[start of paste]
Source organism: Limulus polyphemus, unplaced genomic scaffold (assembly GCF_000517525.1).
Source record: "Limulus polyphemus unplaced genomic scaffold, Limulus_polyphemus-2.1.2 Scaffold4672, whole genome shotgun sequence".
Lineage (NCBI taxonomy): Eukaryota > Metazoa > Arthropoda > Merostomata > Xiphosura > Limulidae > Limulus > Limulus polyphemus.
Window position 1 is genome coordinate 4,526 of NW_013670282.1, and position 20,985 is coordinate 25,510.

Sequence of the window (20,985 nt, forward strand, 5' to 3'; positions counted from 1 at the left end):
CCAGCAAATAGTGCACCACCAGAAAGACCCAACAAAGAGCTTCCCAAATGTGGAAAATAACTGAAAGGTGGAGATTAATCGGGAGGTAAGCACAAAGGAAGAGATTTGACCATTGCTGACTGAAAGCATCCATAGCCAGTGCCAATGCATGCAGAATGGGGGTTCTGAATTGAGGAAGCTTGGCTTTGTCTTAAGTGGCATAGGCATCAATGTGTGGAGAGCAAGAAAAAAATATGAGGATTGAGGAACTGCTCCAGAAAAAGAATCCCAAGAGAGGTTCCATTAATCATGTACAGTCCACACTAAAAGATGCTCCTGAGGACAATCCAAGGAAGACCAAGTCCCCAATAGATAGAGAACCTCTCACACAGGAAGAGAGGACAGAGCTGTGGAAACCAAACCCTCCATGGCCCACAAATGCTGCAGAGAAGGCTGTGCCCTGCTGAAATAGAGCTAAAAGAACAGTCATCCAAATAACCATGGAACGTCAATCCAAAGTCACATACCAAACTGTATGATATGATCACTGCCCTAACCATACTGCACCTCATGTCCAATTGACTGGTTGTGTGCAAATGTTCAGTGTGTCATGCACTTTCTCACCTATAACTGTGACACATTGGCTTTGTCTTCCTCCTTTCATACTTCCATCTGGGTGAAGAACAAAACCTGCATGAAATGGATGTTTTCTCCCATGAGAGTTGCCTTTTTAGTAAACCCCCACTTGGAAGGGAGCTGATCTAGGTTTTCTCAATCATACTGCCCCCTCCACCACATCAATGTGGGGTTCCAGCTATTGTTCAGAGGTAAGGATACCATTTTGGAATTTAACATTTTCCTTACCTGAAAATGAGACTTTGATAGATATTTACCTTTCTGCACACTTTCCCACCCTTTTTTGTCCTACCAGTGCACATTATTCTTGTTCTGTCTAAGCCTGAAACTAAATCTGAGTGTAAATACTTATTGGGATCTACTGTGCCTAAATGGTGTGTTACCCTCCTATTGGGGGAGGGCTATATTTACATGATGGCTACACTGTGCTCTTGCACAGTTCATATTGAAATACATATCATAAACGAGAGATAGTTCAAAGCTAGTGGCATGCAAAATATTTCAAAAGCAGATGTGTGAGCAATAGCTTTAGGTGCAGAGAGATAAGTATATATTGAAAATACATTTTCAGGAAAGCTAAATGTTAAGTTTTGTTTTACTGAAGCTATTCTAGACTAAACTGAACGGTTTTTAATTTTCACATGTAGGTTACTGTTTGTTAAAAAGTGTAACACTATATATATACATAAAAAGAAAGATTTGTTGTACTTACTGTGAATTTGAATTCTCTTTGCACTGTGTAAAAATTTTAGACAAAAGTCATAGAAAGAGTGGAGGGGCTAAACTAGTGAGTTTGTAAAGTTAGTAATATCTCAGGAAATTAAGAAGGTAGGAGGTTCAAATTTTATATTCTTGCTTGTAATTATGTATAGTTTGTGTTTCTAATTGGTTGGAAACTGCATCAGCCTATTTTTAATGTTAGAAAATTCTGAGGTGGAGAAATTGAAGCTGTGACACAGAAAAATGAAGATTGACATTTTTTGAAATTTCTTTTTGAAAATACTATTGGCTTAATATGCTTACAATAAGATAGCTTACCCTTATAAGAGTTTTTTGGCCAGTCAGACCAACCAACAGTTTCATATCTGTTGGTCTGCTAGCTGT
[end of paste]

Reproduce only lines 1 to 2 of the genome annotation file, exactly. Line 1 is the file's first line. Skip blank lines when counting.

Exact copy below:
Source organism: Limulus polyphemus, unplaced genomic scaffold (assembly GCF_000517525.1).
Source record: "Limulus polyphemus unplaced genomic scaffold, Limulus_polyphemus-2.1.2 Scaffold4672, whole genome shotgun sequence".